One aspect of Mitchell’s lyrics that took me time to uncover is desperation. In “Blue Motel Room” she says I’ve got a blue motel room/ With a blue bedspread/ I’ve got the blues inside and outside my head/Will you still love me/When I get back to town? The singer is nowhere near her lover, and maybe the distance lets her say this. It reminds me of postcards I wrote once or twice. You can write or sing these things, but it’s hard to say them. Instead, you talk about weather. You describe the blue motel room, the inside and outside, which means don’t forget what I look like, who I am for you.
After I discovered Joni Mitchell, “California” would become a song I took with me, in my head, whenever I traveled. I’d play and replay it. Over time, its meaning changed for me, and my love for it was a slow burn. It’s a song about heartbreak over war and homesickness and belonging to one place. When I sat in a Paris park, I listened: Sitting in a park in Paris, France/Reading the news and it sure looks bad. The singer has gone to Paris, to a Grecian Isle where someone did the goat dance very well, and she caught a plane to Spain. But what she wants is California where there are people she digs. California is some mythical—but not perfect—place for Mitchell, and, from the time I was old enough to know where I lived, it has seemed like that for me, too. Later, I found myself heartbroken and in France where the terrain impersonated home; I ached to land back in traffic and smog and with my lousy friends who’d never be able to help me feel better. By then, I didn’t need to play the song to remember Mitchell’s searing voice, its centerpiece: Oh will you take me as I am/ Strung out on another man? The voice is high and desperate and sure the place will heal her even when all she’s reading about in the news is more about the war and the bloody changes.
A few years back, I was living two blocks from my ex-husband. We would have dinner together three or four times a week. Sometimes we’d see a movie. He’d bring my dogs over for a visit. I’m sure a lot of people wouldn’t understand such an arrangement. But I think Joni Mitchell would get it; sometimes it just doesn’t work to be with someone the way you wanted or thought you could. Instead, you hang onto the place you know, you dig into its dark corners, April fog, and eighty-degree days. Landscape—at least if you live out here—can make up for more than you think. You find it in your fancy French cologne, white linen, beach tar, a hawk, cactus, a bottle of wine, a coffee shop, a coyote, and the white lines of a freeway. There’s love in that, too. On Saturdays, when I’d leave my windows open and play “Ladies of the Canyon,” I suspected my neighbors—a nice couple—laughed about living next door to a Joni Mitchell fan. A woman alone. Cynical but holding out hope. And I imagine the happy wife said, disparagingly: she probably writes poems. I don’t mind fitting the stereotype; people have thought worse of me.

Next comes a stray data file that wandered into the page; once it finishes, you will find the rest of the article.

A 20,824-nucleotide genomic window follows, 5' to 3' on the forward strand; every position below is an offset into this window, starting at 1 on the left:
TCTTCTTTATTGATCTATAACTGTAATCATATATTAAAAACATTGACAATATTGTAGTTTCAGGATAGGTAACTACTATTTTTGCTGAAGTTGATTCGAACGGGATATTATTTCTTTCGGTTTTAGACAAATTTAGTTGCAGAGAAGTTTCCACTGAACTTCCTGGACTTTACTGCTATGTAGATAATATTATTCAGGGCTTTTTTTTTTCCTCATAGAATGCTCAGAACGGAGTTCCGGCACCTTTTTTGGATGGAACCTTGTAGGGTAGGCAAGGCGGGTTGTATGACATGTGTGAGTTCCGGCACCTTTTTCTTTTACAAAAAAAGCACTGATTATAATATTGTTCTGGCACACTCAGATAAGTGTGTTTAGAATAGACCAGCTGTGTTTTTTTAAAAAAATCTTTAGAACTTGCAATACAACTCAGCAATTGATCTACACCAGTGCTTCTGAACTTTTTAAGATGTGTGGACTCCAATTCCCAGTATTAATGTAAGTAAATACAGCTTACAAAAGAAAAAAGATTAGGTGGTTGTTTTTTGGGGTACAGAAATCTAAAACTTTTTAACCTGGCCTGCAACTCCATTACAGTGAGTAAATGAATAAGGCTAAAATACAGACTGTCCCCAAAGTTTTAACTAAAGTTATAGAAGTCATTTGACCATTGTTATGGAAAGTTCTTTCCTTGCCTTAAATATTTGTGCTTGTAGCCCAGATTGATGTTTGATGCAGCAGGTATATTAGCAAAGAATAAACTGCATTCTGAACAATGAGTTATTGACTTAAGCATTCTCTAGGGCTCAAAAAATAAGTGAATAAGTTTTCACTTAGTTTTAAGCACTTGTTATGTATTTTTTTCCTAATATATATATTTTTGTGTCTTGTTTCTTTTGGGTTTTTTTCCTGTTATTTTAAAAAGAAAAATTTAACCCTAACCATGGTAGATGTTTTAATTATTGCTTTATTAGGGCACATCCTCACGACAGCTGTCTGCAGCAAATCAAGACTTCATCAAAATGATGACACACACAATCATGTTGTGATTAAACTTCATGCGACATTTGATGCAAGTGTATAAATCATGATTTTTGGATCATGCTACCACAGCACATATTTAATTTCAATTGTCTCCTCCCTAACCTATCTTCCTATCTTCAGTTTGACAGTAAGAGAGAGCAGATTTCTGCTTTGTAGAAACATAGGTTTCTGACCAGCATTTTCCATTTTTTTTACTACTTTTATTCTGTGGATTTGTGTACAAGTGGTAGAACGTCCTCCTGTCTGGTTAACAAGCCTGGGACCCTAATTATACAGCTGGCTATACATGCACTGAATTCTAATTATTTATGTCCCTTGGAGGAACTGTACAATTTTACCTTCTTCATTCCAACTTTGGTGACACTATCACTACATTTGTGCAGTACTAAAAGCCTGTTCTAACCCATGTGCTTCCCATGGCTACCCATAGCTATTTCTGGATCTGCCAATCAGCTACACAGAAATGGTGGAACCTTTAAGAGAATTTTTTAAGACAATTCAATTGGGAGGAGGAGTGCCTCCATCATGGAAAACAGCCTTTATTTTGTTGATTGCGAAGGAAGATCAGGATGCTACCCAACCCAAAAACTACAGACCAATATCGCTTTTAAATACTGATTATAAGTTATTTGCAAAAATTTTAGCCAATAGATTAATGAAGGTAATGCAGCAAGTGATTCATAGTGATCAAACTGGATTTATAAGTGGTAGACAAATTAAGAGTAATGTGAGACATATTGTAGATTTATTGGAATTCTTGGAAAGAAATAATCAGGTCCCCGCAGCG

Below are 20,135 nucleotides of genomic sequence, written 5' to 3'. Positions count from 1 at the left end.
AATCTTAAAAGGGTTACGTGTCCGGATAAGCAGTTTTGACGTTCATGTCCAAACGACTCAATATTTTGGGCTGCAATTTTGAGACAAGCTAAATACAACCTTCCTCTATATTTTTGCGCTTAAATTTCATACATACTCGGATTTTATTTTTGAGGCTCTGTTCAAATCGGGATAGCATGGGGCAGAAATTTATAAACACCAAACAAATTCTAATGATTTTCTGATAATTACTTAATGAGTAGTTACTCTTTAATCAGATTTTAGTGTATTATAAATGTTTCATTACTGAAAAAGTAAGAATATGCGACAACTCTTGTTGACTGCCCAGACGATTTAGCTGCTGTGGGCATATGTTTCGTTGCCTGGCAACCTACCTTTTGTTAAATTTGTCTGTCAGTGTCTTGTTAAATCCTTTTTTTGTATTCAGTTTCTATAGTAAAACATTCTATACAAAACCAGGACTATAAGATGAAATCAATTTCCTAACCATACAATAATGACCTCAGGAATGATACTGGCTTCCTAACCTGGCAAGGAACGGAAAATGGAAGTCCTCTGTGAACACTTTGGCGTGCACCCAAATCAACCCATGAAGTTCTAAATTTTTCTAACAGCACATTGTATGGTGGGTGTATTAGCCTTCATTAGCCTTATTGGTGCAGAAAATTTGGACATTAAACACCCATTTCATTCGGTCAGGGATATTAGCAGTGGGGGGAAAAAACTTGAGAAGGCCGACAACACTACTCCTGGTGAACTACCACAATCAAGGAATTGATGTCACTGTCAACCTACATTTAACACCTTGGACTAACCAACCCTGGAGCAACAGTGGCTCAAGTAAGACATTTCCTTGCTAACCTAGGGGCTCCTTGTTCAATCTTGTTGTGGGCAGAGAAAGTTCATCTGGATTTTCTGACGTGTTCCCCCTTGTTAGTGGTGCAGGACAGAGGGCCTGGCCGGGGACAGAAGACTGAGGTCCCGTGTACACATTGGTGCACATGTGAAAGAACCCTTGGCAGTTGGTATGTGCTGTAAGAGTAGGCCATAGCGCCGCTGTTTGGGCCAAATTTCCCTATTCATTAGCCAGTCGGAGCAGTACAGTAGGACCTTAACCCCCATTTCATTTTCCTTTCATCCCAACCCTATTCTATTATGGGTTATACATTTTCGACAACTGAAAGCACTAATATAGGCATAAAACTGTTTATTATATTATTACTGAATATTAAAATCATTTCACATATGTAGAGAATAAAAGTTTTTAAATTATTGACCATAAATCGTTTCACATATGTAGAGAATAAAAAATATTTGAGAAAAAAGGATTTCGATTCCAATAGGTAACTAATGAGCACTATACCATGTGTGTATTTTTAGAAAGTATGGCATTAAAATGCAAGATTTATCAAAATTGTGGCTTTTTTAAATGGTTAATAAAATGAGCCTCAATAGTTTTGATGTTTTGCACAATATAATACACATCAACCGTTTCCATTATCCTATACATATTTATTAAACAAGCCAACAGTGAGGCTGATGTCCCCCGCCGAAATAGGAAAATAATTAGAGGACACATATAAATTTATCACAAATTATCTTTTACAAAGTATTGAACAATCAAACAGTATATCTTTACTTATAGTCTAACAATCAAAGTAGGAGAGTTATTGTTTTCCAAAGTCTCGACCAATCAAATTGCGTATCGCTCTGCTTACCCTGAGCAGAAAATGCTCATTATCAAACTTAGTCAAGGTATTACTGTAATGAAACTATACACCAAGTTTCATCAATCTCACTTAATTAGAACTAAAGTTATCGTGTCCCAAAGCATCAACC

In that first year as a student working to write poetry and knowing nothing about it, I tried to please Gail by bringing something different to class; on scratch paper at night, I reached for surreal images. But I was drawn to history and stories—what really happened—and long lines with too many words. Besides, my narrative was barely unfolding. In the meantime, I could hear, anytime I wanted, history repeat itself and become mine, too, in the California song about melancholy: that high cry, the falsetto from the almost-native.
Rumpus original art by Ilyse Iris Magy,